This Is How an “Off-The-Charts” Flood Ravaged Ellicott City. More perspective and excellent analysis on another 1 in 1,000 year flood event from Capital Weather Gang: “…But the best any meteorologist could do was portray the threat region in broad strokes. The reason: Summertime flash floods almost always issue forth from highly localized convective storms, dropping vast amounts of water on small locations. Flash flood warning essentially becomes a “nowcasting” exercise: Once those storms have formed, you try to stay ahead of where they will track and how long they will persist. There is almost always never any lead time…”
Incredible Footage. I can’t think of a better cautionary tale about driving through a flooded road, especially at night when it’s impossible to estimate the depth of rapidly-flowing water. Brave bystanders made a human chain to rescue the woman stranded in the VW bug; here’s an excerpt from Sara Arditti’s Facebook post: “Unbelievable video shot by my husband Dave during the flood as he and several other men rescue a woman from her car floating down Main St right in front of our business, Still Life Gallery at about 8:30pm July 30th. Dave was at the top of the human chain holding the next man’s hand and filming with the other. The man who got washed away was incredibly lucky…”
More Photos and Videos From a “Ruined” Ellicott City. Capital Weather Gang has more details on another jaw-dropping rain event.
Please Don’t Let a Tornado Interrupt Your Drinking. Check out the tornado spinning high above a village pub in Suffolk (UK). No running or screaming – impressive! Credit: “Geoff Robinsonn Photography”. These pics were caught by pub chef Phil Hannam. Photo and story credit: The Sun.
Potential for Tropical Storm Earl. Update: NHC now predicts an 80% risk of tropical storm formation within 48 hours, but 90% over the next 5 days. Tropical storm force winds are impacting Jamaica and the Caymans. Right now most tropical models take “Earl” south of the Gulf of Mexico, still more of a risk to Cancun and the rest of Mexico. Forecast model track: Tropical Tidbits.
Where Are The World’s Most Water-Stressed Cities? The Guardian takes a look at the most precious natural resource of the 21st century: “…Water stress – where the human or ecological demand for water is not met – is caused by a variety of factors. There’s the physical scarcity of water due to lack of rainfall, the natural aridity of the area and, increasingly, changes in climate; but poor management and investment in water infrastructure, and pollution, also play their parts. The problem affects an estimated 2.7 billion people for at least one month of every year, across every continent – and is particularly pressing in cities as the global urban population grows. At present, almost four billion people live in cities, with a further 2.5 billion expected to join them by 2050…”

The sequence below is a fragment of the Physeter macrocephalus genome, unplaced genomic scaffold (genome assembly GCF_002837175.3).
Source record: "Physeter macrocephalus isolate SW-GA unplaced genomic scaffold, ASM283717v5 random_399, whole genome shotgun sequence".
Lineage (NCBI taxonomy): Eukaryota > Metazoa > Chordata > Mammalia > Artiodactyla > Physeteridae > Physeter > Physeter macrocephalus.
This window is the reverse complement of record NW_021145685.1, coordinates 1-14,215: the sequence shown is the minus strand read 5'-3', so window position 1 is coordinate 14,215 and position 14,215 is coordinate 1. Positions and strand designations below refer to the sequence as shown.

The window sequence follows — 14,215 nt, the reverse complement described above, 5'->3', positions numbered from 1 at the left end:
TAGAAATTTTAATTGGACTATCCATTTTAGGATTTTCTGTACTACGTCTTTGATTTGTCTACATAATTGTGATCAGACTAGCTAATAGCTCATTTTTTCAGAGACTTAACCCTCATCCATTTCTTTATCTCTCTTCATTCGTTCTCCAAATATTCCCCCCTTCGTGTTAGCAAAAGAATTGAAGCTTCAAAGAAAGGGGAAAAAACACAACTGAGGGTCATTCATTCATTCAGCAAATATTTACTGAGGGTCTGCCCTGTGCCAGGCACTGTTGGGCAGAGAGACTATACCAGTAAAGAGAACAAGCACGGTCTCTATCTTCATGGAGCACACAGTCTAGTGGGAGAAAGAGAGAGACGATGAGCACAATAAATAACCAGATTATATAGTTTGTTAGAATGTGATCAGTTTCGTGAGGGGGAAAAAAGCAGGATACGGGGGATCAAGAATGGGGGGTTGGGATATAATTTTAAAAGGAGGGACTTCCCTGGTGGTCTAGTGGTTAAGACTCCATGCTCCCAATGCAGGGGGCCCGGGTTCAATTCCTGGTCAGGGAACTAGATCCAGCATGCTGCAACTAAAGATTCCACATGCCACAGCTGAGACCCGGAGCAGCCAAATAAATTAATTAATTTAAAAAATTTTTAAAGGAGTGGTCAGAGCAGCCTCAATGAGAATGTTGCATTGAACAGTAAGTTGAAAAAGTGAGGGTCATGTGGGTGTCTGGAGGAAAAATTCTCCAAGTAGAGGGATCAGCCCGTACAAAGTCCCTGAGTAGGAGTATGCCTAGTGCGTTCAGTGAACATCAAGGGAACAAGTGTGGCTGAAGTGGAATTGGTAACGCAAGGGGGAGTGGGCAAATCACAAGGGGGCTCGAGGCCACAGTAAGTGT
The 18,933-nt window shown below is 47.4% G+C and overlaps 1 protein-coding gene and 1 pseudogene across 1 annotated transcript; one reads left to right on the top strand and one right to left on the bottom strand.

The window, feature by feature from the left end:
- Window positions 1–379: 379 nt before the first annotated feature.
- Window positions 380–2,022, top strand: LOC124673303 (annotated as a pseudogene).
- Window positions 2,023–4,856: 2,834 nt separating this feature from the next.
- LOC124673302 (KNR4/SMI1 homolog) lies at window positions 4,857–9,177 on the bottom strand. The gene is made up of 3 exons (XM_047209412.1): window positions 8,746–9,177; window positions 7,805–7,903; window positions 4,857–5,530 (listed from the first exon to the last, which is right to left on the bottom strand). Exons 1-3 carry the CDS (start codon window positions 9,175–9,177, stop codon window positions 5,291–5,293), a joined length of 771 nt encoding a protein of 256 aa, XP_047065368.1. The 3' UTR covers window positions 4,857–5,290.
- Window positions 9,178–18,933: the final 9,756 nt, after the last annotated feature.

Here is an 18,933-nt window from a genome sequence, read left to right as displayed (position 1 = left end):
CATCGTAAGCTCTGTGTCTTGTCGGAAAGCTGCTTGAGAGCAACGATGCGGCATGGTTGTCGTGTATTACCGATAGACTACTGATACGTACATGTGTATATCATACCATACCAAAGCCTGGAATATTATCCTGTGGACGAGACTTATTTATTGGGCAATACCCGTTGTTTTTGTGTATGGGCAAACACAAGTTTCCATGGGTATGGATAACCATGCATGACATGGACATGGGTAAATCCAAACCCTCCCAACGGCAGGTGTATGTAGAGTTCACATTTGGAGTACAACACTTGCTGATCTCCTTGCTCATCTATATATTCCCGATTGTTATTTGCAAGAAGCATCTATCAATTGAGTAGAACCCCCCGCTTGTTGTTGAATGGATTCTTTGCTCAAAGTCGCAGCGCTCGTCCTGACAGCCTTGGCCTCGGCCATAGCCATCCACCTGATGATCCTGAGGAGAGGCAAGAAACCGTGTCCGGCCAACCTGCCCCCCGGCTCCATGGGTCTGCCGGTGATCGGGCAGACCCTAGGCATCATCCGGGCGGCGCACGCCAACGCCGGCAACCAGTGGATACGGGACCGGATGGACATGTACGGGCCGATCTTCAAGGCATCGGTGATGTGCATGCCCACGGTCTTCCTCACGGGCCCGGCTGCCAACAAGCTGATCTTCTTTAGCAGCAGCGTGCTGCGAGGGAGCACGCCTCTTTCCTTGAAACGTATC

Photo credit: “Last year, California’s cities were required to cut their water usage by up to 35%.” Photograph: Lucy Nicholson/Reuters.
Storing Carbon Underground May Be Safer Than We Thought. Chelsea Harvey explains at The Washington Post: “…While the debate isn’t likely to be resolved any time soon, a new study — just published Thursday in the journal Nature Communications — has addressed at least one of the concerns associated with carbon storage: its safety. In the past, critics have suggested that carbon dioxide stored underground may be able to corrode the rock layers above it and eventually escape, a possibility that’s been supported by some modeling and laboratory studies. This would be bad for the climate, of course, but some environmental and public health advocates have also worried that escaped carbon dioxide in large volumes could damage the water or air quality of nearby communities. But the new study suggests that such concerns may be overblown…”
Photo credit: “
California could become home to the country’s largest offshore wind energy project and a test case for a technology that is still in its infancy. The 765-megawatt project, proposed by Seattle-based Trident Winds, would sit about 25 miles off California’s central coast, near the town of Cambria. If built, it will be larger than the 630-megawatt London Array off the coast of Kent, – the world’s largest working offshore wind farm that began operating in 2013. The Trident project, which could power more than 200,000 homes, reflects an interest by the US to embrace offshore wind energy as part of a broader strategy to develop low-carbon electricity sources…”